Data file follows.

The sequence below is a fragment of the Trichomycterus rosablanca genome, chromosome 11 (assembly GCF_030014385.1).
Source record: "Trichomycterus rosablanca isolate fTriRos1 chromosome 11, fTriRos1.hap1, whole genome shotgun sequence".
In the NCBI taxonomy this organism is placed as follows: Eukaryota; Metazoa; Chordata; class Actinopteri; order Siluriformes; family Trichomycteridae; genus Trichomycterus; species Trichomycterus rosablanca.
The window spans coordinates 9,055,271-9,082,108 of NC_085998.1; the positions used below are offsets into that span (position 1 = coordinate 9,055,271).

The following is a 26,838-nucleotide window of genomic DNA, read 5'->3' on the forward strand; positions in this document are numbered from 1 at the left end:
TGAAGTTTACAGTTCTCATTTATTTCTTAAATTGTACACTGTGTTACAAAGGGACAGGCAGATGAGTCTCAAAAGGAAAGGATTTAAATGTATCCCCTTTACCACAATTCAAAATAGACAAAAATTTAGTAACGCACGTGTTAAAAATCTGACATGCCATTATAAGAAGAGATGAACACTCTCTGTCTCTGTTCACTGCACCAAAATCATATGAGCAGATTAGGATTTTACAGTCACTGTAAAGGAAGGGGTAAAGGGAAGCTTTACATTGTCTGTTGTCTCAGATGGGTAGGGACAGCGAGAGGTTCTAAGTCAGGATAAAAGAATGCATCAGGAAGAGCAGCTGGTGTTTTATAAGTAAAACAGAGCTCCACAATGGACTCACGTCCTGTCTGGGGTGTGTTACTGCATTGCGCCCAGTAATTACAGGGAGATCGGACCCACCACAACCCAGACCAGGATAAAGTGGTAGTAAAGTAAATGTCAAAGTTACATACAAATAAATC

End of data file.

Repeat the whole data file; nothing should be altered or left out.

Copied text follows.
The sequence below is a fragment of the Trichomycterus rosablanca genome, chromosome 11 (assembly GCF_030014385.1).
Source record: "Trichomycterus rosablanca isolate fTriRos1 chromosome 11, fTriRos1.hap1, whole genome shotgun sequence".
In the NCBI taxonomy this organism is placed as follows: Eukaryota; Metazoa; Chordata; class Actinopteri; order Siluriformes; family Trichomycteridae; genus Trichomycterus; species Trichomycterus rosablanca.
The window spans coordinates 9,055,271-9,082,108 of NC_085998.1; the positions used below are offsets into that span (position 1 = coordinate 9,055,271).

The following is a 26,838-nucleotide window of genomic DNA, read 5'->3' on the forward strand; positions in this document are numbered from 1 at the left end:
TGAAGTTTACAGTTCTCATTTATTTCTTAAATTGTACACTGTGTTACAAAGGGACAGGCAGATGAGTCTCAAAAGGAAAGGATTTAAATGTATCCCCTTTACCACAATTCAAAATAGACAAAAATTTAGTAACGCACGTGTTAAAAATCTGACATGCCATTATAAGAAGAGATGAACACTCTCTGTCTCTGTTCACTGCACCAAAATCATATGAGCAGATTAGGATTTTACAGTCACTGTAAAGGAAGGGGTAAAGGGAAGCTTTACATTGTCTGTTGTCTCAGATGGGTAGGGACAGCGAGAGGTTCTAAGTCAGGATAAAAGAATGCATCAGGAAGAGCAGCTGGTGTTTTATAAGTAAAACAGAGCTCCACAATGGACTCACGTCCTGTCTGGGGTGTGTTACTGCATTGCGCCCAGTAATTACAGGGAGATCGGACCCACCACAACCCAGACCAGGATAAAGTGGTAGTAAAGTAAATGTCAAAGTTACATACAAATAAATC